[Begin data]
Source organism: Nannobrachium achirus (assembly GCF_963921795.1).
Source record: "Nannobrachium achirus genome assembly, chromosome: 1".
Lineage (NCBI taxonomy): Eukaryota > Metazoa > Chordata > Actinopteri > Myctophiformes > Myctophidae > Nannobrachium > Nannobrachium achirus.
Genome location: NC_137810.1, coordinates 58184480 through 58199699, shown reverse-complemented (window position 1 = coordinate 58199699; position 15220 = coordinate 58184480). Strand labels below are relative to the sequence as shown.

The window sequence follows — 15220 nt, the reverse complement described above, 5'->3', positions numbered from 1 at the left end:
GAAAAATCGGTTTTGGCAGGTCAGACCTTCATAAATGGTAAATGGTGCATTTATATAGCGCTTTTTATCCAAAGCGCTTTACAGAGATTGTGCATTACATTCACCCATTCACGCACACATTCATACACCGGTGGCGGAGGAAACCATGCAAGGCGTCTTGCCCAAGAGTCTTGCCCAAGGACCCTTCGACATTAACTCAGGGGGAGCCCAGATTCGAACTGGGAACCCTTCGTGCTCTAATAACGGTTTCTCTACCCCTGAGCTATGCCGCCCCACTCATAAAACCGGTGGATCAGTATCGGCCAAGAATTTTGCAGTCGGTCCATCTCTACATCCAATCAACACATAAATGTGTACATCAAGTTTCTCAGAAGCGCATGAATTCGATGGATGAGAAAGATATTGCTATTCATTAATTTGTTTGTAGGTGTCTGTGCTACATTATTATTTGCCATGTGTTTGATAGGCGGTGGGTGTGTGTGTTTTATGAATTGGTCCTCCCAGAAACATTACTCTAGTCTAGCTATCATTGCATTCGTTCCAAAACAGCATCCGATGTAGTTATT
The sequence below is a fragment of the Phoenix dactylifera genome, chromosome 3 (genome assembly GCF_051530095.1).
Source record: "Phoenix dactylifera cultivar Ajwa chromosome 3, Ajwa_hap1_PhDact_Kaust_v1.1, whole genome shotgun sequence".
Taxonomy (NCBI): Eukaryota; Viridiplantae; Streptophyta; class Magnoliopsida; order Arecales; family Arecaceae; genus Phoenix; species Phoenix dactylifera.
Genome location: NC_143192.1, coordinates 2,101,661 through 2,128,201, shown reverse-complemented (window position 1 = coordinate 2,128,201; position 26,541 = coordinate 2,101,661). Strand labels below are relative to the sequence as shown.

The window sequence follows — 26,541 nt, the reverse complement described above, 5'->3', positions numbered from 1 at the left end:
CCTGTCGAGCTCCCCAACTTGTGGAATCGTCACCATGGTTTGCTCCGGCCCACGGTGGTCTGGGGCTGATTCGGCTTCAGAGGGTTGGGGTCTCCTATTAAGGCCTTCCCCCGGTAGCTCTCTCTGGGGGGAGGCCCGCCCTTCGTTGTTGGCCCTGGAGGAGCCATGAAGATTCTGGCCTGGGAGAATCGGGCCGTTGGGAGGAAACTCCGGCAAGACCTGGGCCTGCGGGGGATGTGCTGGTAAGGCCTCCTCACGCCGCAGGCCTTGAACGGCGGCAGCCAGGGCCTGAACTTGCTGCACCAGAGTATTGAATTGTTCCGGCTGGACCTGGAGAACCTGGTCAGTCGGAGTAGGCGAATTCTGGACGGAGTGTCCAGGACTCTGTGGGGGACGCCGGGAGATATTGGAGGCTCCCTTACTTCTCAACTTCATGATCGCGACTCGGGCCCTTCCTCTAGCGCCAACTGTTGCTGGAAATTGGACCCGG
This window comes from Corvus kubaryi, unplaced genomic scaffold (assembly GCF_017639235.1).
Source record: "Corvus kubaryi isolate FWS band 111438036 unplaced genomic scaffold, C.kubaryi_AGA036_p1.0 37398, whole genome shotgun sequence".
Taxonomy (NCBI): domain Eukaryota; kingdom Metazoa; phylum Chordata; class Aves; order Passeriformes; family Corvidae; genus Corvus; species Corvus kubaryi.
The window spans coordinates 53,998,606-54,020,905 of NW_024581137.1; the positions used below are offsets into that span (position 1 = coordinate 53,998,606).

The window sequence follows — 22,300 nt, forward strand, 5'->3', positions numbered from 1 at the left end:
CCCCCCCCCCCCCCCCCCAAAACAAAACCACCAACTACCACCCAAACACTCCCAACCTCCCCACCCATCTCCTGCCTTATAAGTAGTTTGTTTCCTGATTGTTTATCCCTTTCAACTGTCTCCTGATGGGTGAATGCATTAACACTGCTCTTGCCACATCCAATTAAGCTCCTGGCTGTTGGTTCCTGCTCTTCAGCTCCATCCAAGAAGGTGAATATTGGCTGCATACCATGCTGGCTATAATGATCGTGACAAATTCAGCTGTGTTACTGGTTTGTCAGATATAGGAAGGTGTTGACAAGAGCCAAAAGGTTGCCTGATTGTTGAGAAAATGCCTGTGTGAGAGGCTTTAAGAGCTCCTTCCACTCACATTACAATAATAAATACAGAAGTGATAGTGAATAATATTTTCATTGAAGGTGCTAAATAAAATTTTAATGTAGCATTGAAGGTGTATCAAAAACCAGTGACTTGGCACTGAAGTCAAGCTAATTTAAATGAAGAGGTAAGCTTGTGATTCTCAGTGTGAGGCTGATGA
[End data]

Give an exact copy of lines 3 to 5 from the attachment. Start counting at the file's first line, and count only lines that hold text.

Lineage (NCBI taxonomy): Eukaryota > Metazoa > Chordata > Actinopteri > Myctophiformes > Myctophidae > Nannobrachium > Nannobrachium achirus.
Genome location: NC_137810.1, coordinates 58184480 through 58199699, shown reverse-complemented (window position 1 = coordinate 58199699; position 15220 = coordinate 58184480). Strand labels below are relative to the sequence as shown.

The window sequence follows — 15220 nt, the reverse complement described above, 5'->3', positions numbered from 1 at the left end: